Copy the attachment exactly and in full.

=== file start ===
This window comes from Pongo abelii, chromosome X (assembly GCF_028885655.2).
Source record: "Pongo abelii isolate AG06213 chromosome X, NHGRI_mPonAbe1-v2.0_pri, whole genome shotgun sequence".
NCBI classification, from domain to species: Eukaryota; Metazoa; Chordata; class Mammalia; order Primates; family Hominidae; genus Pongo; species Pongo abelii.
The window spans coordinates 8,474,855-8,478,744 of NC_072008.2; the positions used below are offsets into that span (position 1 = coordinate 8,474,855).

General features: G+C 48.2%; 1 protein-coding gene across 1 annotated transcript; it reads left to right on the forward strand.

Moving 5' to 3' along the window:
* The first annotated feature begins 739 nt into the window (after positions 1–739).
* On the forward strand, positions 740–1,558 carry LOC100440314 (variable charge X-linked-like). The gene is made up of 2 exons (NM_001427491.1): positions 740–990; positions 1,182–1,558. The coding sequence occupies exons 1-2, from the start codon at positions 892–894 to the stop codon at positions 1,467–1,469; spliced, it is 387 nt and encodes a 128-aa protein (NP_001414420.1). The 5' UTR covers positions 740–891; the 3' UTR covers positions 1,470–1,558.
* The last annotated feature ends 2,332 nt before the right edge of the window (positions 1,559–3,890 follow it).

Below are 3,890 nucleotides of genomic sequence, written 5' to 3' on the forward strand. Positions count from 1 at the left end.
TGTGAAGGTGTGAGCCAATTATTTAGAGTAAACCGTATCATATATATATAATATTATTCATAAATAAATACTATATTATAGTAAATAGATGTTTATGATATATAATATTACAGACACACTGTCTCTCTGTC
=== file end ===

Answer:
This window comes from Pongo abelii, chromosome X (assembly GCF_028885655.2).
Source record: "Pongo abelii isolate AG06213 chromosome X, NHGRI_mPonAbe1-v2.0_pri, whole genome shotgun sequence".
NCBI classification, from domain to species: Eukaryota; Metazoa; Chordata; class Mammalia; order Primates; family Hominidae; genus Pongo; species Pongo abelii.
The window spans coordinates 8,474,855-8,478,744 of NC_072008.2; the positions used below are offsets into that span (position 1 = coordinate 8,474,855).

General features: G+C 48.2%; 1 protein-coding gene across 1 annotated transcript; it reads left to right on the forward strand.

Moving 5' to 3' along the window:
* The first annotated feature begins 739 nt into the window (after positions 1–739).
* On the forward strand, positions 740–1,558 carry LOC100440314 (variable charge X-linked-like). The gene is made up of 2 exons (NM_001427491.1): positions 740–990; positions 1,182–1,558. The coding sequence occupies exons 1-2, from the start codon at positions 892–894 to the stop codon at positions 1,467–1,469; spliced, it is 387 nt and encodes a 128-aa protein (NP_001414420.1). The 5' UTR covers positions 740–891; the 3' UTR covers positions 1,470–1,558.
* The last annotated feature ends 2,332 nt before the right edge of the window (positions 1,559–3,890 follow it).

Below are 3,890 nucleotides of genomic sequence, written 5' to 3' on the forward strand. Positions count from 1 at the left end.
TGTGAAGGTGTGAGCCAATTATTTAGAGTAAACCGTATCATATATATATAATATTATTCATAAATAAATACTATATTATAGTAAATAGATGTTTATGATATATAATATTACAGACACACTGTCTCTCTGTC